Right in this very moment, wild bilberries high up in the mountains are being picked and combed for their delicious and richly nutritious berries.
Did you know, they are 3x more powerful than ordinary blueberries?!
But the season doesn’t last more than a few weeks, so take a hike and get them while they are fresh (or go to the market and buy a bucketful for yourself) and aim to process them no later than twenty-four hours after harvest.
Of course, a berry by any other name could not taste so bilberry-ish.
Or could it? Bilberries grow in cold climates all over the world, including Canada, northern Europe and in the chilliest parts of Australia, yet they are known by several common names, hence the confusion in thinking they may be blueberries.
Take a quick look at bilberries around the northern hemisphere:
- blåbär – in Sweden where bilberry drinks have been popular for centuries (blåbär means both blueberry and bilberry)
- blaeberries – in parts of Scotland
- fraughans – in Ireland
- huckleberries – in regions of America
- mustikat – in Finland
- whortleberries or wimberries – in certain parts of England
They are also known as European blueberries, coming from the plant Vaccinium myrtillus, not Vaccinium cyanococcus (American blueberry).
In the States, huckleberries are native to the northwest, growing as far north as Alaska, and moving downward through Washington, Oregon, Wyoming and Montana.
Differences between bilberries and American blueberries
Blueberries are generally cultivated for commercial purposes and are widely available, as they grow on large (high) bushes with fruits in bunches.
Bilberries, on the other hand, are harvested from wild plants and grow on low shrubs with nutrient-dense solitary fruits.
Hybrid cultivar blueberries have a less intense color, whereas bilberries can be used as a clothing dye, ranging from a stunning purple to dark grey.
Bilberries are also more tart with numerous seeds, owning up to their overall superior nutritional value.
No matter which “blueberry” you choose, this recipe for making syrup applies to either berry. Simply adjust the honey level to your preference.
Benefits of wild bilberries
Bilberries are extremely rich in anthocyanins and antioxidants, as such they are considered by many as a wild medicine used in the treatment of:
- inflammatory bowel disease
- cardiovascular disease
- varicose veins and hemorrhoids
They are rich in essential nutrients, including vitamins A, B1, B2, C, E and K. Minerals are aplenty too – iron, manganese and zinc.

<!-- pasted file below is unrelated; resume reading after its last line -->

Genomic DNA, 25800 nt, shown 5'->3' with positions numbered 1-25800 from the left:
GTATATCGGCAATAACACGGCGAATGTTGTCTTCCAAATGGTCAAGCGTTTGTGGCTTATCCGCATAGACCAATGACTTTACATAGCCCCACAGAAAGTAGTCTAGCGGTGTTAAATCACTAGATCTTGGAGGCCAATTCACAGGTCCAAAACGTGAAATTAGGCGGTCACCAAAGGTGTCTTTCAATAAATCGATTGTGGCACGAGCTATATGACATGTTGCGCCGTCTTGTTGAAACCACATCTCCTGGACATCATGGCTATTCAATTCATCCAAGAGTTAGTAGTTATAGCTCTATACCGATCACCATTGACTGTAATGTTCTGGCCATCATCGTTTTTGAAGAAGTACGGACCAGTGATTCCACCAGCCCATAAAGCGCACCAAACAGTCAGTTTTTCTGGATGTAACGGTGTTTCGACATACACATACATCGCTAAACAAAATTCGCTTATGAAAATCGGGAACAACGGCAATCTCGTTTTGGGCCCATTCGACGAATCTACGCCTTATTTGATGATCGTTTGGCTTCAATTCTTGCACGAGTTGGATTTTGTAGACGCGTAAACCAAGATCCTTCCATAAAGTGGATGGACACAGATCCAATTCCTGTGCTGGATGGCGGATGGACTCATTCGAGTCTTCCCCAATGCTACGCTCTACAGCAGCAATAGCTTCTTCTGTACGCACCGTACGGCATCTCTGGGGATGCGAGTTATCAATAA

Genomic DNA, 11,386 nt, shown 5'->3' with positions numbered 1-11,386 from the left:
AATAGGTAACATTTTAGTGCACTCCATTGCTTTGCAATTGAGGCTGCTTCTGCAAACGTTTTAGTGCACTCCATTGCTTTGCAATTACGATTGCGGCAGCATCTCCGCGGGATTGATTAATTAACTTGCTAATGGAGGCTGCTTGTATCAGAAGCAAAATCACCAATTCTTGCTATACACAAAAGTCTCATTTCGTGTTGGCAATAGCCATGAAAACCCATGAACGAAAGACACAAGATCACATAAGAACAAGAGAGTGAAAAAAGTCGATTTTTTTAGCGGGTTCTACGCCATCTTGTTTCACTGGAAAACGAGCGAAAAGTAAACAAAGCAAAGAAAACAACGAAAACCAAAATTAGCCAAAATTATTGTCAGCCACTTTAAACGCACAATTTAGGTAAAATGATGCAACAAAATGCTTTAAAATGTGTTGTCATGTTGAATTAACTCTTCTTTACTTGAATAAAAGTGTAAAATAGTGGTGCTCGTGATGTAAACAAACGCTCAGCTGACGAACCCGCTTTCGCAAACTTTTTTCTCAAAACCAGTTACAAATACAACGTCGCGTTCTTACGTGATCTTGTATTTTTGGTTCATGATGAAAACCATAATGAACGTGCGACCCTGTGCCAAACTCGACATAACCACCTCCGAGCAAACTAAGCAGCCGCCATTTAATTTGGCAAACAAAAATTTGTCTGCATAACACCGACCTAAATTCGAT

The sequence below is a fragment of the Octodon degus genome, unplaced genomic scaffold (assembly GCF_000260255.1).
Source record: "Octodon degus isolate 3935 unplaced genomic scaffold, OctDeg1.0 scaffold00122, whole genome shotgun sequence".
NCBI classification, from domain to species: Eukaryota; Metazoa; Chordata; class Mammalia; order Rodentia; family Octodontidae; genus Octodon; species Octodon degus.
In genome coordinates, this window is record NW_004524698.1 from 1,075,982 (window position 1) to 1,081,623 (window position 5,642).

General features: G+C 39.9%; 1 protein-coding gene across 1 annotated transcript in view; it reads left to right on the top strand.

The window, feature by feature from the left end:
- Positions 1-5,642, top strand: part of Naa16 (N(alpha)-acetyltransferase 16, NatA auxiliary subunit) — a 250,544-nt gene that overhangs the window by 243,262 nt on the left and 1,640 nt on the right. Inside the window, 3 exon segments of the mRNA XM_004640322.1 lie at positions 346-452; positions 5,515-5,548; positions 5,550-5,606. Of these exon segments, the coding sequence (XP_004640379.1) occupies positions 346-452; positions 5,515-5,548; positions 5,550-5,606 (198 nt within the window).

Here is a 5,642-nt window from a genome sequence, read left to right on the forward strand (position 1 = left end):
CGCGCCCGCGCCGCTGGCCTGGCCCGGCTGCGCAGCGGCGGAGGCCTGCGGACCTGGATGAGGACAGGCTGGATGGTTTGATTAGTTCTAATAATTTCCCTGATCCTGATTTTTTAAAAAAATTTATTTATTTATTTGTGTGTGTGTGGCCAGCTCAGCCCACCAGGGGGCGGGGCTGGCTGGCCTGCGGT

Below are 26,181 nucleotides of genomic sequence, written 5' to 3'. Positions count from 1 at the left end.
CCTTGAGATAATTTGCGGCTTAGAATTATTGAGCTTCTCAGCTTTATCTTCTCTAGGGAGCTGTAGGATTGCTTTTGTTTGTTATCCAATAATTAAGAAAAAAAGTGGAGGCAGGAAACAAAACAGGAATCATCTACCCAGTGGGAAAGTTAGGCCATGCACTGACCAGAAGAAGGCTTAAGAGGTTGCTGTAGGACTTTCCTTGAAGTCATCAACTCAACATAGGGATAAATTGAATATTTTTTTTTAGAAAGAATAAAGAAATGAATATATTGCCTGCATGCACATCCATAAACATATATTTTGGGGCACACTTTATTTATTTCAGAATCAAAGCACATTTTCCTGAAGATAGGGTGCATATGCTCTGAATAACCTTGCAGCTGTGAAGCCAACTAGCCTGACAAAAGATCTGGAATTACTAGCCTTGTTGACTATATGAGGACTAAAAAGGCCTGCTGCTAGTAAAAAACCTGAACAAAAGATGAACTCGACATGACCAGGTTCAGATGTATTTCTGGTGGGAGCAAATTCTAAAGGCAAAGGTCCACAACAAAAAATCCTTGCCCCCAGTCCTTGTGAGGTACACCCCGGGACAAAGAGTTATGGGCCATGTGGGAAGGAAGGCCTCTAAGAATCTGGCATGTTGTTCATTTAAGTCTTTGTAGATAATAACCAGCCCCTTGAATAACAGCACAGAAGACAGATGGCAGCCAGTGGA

If you are looking to improve your eyesight, it doesn’t hurt to add a splash of bilberry syrup to your morning smoothie!
Ingredients for making wild bilberry syrup with honey
- 8 cups bilberries
- 1/2 cup honey
- Juice of half a lemon
Forage the forest floor, or head straight to the market, for at least a pound of bilberries. This recipe is easy to double, even triple, so go for as many berries as you can find.
Wash berries in cool water and pick out all leaves and inferior fruit. It’s a tedious process, but worth it in the end, especially if you are making both jam and syrup at the same time.
Bring berries to a gentle boil on the stove, stirring often.
Once the berries have released some of their juices, it is time to take the pot off the heat. Put the berries through a strainer, separating the juice from the pulp in two pots. Using the backside of a spoon, mash them gently against the side, extracting as much juice as possible.
Now that you have separated the solids, set them aside for later use – do not discard them!
Return the berry juice back to the stove. Add the lemon juice and honey, stirring constantly.
Bring the syrup to a boil over medium-high heat, about 10-15 minutes.
Remove pot from heat. Use a ladle and funnel to pour into already sterilized jars.
Use a hot water bath to complete the process of preserving your bilberry/blueberry syrup.
Allow jars to slowly come to room temperature. Check the seals, label and store away for winter. If you have an odd jar that doesn’t seal, simply put it in the fridge and start enjoying it right away!
Making use of the berry solids
When you get to point of having a full pot of bilberry, or blueberry, solids, now you can make a thicker jam by cooking it longer on the stove. Add honey, or sugar to taste, along with fresh lemon juice and gently boil for half an hour.
Now you can ladle the hot bilberry sauce into jars and put them in a water bath for 10 minutes.
Alternatively, you could freeze the bilberry sauce in ice-cube sized portions, ready to thaw at any moment. Or you can dehydrate the mass in a thin layer and turn it into bilberry fruit leather.
Bilberries are for more than just pancakes!
While a generous dose of bilberry, or blueberry, syrup is scrumptious over a scoop of vanilla ice cream, it is also fantastic as a marinade for pork or beef. As with cranberries, you can often pair bilberries and blueberries with meat.
Bilberry syrup can also be:
- diluted in cold water as a refreshing drink
- diluted in boiling water as a winter, warming tea
- added to sparkling water or champagne
- used in a salad dressing with apple cider vinegar and fresh herbs
Bilberries can also be dehydrated and used as “hedgerow currants”. Toss them in your cookie and cake batter, add them to your homemade granola or flavor your festive spirits (brandy, gin, vodka). For even more blueberry/bilberry recipes, you’ll want to check out Tracey’s blueberry recipe round-up.
Similarly, they can be turned into tinctures, made of both berries and leaves.
Ready to find out more about what bilberries can do for you? Discover all the health benefits of bilberries here.
What’s not to love about a blueberry, er, bilberry?